Processing Power Energy management is a hot topic, with costs rising and options expanding.
Anyone who has paid at the pump lately knows that record-breaking costs for oil have caused gasoline prices to spike yet again. Anyone with eye-popping home heating bills for natural gas over the last few months is undoubtedly glad that winter is finally over. And anyone trying to contain a utility budget is aware that electricity doesn’t exactly come cheap. Meanwhile, those who have scanned recent news headlines have discovered that the debate about the role energy usage plays in global warming has reached a fever pitch.
If skyrocketing energy costs and the parallel concern about being environmentally responsible have caused headaches for average American consumers, those who manage energy in a processing setting need a double dose of aspirin. Although prices and sources vary by region in this country, meat and poultry processing plants have had to grapple with these and other issues on a large-scale basis as energy markets have fluctuated and often grown more complex.
Meatpacking facilities are somewhat unique in industrial circles in that vast swings in temperature are common in a plant, with cooking systems or smokehouses often operating under the same roof as refrigeration and freezing space, not to mention processing equipment that is often large and automated, run on two and sometimes three shifts, and the important role that hot water plays in sanitation.
Indeed, energy management is an important subject within the meat and poultry industries. “We’ve had programs dealing with energy efficiency, whether it’s about smoking operations or cooling,” reports Steve Krut, executive director of the Elizabethtown, Pa.-based American Association of Meat Processors (AAMP), adding that energy management has been addressed in the group’s conventions as well as in published information supplied to members.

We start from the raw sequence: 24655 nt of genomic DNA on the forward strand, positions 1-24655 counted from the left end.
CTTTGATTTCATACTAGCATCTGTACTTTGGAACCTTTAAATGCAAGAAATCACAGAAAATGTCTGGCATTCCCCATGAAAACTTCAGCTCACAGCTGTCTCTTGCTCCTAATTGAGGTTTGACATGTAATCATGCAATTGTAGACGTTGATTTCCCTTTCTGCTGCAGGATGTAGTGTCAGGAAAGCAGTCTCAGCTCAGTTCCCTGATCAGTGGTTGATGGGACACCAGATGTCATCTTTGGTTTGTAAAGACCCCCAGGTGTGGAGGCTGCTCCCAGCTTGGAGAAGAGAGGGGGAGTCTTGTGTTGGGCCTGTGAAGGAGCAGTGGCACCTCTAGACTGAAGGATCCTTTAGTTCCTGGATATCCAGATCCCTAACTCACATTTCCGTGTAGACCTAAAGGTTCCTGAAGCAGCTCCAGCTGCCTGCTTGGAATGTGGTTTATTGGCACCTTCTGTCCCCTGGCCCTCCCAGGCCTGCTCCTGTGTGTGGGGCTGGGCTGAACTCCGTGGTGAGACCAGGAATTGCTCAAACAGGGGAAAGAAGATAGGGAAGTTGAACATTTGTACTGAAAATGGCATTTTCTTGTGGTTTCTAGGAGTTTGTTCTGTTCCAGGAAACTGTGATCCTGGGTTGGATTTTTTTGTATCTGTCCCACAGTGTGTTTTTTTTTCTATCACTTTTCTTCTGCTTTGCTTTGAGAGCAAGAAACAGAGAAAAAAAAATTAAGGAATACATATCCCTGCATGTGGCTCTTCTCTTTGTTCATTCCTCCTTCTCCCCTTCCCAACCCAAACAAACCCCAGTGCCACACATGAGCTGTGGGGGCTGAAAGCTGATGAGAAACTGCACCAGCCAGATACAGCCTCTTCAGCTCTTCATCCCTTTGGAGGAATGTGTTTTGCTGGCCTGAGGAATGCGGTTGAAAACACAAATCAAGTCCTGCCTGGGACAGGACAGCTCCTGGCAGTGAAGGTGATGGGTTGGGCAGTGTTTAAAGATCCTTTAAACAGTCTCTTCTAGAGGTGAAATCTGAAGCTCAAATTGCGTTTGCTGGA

What's the use?
Even within the meat and poultry sector, energy issues vary by company and, for conglomerates with facilities in different states, by plant. Meat businesses, as part of larger communities, can be run by natural gas, electricity, propane or a combination of sources depending upon the function. Nuclear power plants dot the landscape in many parts of this country, while the burning of coal generates 50 percent of the electricity consumed in the United States.
According to Joe Falci, director of energy procurement for Cadence Network Inc., a Cincinnati firm specializing in management solutions for multi-site enterprises and their associated utility expenses, the key to usage isn’t so much the source itself as it is the application of the source. “Electricity is electricity, gas is gas. There is none better than the other, and the name of the game is getting it as inexpensively as possible and using the least amount possible,” he explains.
When it comes to sourcing energy as cost-effectively as possible, there has been a lot of buzz over natural gas in particular over the past year. “Natural gas has gone up so much,” reports Krut. “You are subject to market pricing, and although natural gas was de-regulated many years ago, there hasn’t been much out there in the ability to take advantage of that.”
Falci agrees that rising natural gas expenses have altered the equation. “It will be interesting to watch, because for the last few years natural gas has been a cheaper source of fuel and in many cases, that is no longer the case,” he notes.
Whether gas, electric or another source, looking for the most economical way to power a plant is increasingly complicated in some areas. De-regulation, through which energy can be purchased in the general market or through third-party sources, has had a range of effects.